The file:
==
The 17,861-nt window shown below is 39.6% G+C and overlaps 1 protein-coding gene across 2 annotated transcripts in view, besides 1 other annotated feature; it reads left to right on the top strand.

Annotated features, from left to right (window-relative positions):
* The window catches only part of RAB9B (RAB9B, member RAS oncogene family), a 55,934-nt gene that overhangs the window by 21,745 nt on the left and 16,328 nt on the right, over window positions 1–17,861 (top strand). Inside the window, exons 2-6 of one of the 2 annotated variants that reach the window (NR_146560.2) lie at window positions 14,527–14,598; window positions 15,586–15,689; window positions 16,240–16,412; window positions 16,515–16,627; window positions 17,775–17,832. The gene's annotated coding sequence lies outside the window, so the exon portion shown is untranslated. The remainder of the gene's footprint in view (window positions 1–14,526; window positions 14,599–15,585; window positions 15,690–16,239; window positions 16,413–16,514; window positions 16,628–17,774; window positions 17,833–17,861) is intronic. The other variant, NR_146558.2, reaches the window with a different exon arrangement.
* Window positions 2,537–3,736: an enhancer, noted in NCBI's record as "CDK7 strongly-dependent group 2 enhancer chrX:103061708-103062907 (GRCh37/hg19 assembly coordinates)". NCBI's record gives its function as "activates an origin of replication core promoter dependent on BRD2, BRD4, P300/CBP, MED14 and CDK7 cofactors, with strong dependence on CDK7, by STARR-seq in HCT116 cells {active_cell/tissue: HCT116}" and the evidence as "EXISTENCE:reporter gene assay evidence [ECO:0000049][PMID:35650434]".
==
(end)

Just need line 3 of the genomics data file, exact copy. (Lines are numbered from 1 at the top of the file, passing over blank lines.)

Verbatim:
* The window catches only part of RAB9B (RAB9B, member RAS oncogene family), a 55,934-nt gene that overhangs the window by 21,745 nt on the left and 16,328 nt on the right, over window positions 1–17,861 (top strand). Inside the window, exons 2-6 of one of the 2 annotated variants that reach the window (NR_146560.2) lie at window positions 14,527–14,598; window positions 15,586–15,689; window positions 16,240–16,412; window positions 16,515–16,627; window positions 17,775–17,832. The gene's annotated coding sequence lies outside the window, so the exon portion shown is untranslated. The remainder of the gene's footprint in view (window positions 1–14,526; window positions 14,599–15,585; window positions 15,690–16,239; window positions 16,413–16,514; window positions 16,628–17,774; window positions 17,833–17,861) is intronic. The other variant, NR_146558.2, reaches the window with a different exon arrangement.